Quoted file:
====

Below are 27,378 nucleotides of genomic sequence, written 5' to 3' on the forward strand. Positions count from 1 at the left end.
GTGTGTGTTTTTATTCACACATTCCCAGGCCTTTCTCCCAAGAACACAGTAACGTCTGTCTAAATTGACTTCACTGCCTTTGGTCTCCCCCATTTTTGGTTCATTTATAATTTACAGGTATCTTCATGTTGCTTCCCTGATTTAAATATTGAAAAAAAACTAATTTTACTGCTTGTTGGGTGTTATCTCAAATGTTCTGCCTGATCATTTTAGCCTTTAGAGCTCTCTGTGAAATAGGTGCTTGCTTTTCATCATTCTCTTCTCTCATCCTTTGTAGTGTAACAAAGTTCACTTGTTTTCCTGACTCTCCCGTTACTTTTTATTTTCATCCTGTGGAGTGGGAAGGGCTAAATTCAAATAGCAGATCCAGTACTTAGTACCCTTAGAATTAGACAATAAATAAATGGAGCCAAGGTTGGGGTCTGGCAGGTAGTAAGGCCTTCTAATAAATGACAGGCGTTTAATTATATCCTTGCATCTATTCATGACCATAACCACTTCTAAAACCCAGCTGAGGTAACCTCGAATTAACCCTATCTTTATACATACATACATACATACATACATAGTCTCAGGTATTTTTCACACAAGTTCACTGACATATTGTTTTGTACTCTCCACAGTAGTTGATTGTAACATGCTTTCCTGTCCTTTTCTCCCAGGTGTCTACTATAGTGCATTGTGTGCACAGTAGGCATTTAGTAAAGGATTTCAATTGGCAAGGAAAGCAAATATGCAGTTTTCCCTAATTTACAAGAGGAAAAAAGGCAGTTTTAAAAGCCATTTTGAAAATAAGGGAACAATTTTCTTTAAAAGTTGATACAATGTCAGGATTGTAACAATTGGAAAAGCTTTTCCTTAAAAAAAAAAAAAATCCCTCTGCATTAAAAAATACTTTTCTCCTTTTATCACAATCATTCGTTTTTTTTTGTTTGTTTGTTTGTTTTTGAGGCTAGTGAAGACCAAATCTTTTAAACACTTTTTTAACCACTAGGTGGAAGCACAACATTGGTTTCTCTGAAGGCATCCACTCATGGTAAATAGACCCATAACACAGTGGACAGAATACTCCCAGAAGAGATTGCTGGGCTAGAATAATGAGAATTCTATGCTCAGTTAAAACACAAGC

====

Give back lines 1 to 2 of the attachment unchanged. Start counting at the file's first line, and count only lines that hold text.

Below are 27,378 nucleotides of genomic sequence, written 5' to 3' on the forward strand. Positions count from 1 at the left end.
GTGTGTGTTTTTATTCACACATTCCCAGGCCTTTCTCCCAAGAACACAGTAACGTCTGTCTAAATTGACTTCACTGCCTTTGGTCTCCCCCATTTTTGGTTCATTTATAATTTACAGGTATCTTCATGTTGCTTCCCTGATTTAAATATTGAAAAAAAACTAATTTTACTGCTTGTTGGGTGTTATCTCAAATGTTCTGCCTGATCATTTTAGCCTTTAGAGCTCTCTGTGAAATAGGTGCTTGCTTTTCATCATTCTCTTCTCTCATCCTTTGTAGTGTAACAAAGTTCACTTGTTTTCCTGACTCTCCCGTTACTTTTTATTTTCATCCTGTGGAGTGGGAAGGGCTAAATTCAAATAGCAGATCCAGTACTTAGTACCCTTAGAATTAGACAATAAATAAATGGAGCCAAGGTTGGGGTCTGGCAGGTAGTAAGGCCTTCTAATAAATGACAGGCGTTTAATTATATCCTTGCATCTATTCATGACCATAACCACTTCTAAAACCCAGCTGAGGTAACCTCGAATTAACCCTATCTTTATACATACATACATACATACATACATAGTCTCAGGTATTTTTCACACAAGTTCACTGACATATTGTTTTGTACTCTCCACAGTAGTTGATTGTAACATGCTTTCCTGTCCTTTTCTCCCAGGTGTCTACTATAGTGCATTGTGTGCACAGTAGGCATTTAGTAAAGGATTTCAATTGGCAAGGAAAGCAAATATGCAGTTTTCCCTAATTTACAAGAGGAAAAAAGGCAGTTTTAAAAGCCATTTTGAAAATAAGGGAACAATTTTCTTTAAAAGTTGATACAATGTCAGGATTGTAACAATTGGAAAAGCTTTTCCTTAAAAAAAAAAAAAATCCCTCTGCATTAAAAAATACTTTTCTCCTTTTATCACAATCATTCGTTTTTTTTTGTTTGTTTGTTTGTTTTTGAGGCTAGTGAAGACCAAATCTTTTAAACACTTTTTTAACCACTAGGTGGAAGCACAACATTGGTTTCTCTGAAGGCATCCACTCATGGTAAATAGACCCATAACACAGTGGACAGAATACTCCCAGAAGAGATTGCTGGGCTAGAATAATGAGAATTCTATGCTCAGTTAAAACACAAGC